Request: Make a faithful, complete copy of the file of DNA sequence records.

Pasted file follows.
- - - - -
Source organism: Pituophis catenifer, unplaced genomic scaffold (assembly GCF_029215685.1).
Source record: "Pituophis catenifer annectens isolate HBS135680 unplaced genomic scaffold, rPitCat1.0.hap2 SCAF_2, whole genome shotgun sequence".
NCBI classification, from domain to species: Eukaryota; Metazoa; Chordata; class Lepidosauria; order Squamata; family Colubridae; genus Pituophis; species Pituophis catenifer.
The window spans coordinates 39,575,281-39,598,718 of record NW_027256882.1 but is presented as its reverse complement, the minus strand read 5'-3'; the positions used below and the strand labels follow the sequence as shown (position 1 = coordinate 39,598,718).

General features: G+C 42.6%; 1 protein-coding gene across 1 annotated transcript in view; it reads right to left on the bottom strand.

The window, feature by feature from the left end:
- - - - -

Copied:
Source organism: Pituophis catenifer, unplaced genomic scaffold (assembly GCF_029215685.1).
Source record: "Pituophis catenifer annectens isolate HBS135680 unplaced genomic scaffold, rPitCat1.0.hap2 SCAF_2, whole genome shotgun sequence".
NCBI classification, from domain to species: Eukaryota; Metazoa; Chordata; class Lepidosauria; order Squamata; family Colubridae; genus Pituophis; species Pituophis catenifer.
The window spans coordinates 39,575,281-39,598,718 of record NW_027256882.1 but is presented as its reverse complement, the minus strand read 5'-3'; the positions used below and the strand labels follow the sequence as shown (position 1 = coordinate 39,598,718).

General features: G+C 42.6%; 1 protein-coding gene across 1 annotated transcript in view; it reads right to left on the bottom strand.

The window, feature by feature from the left end: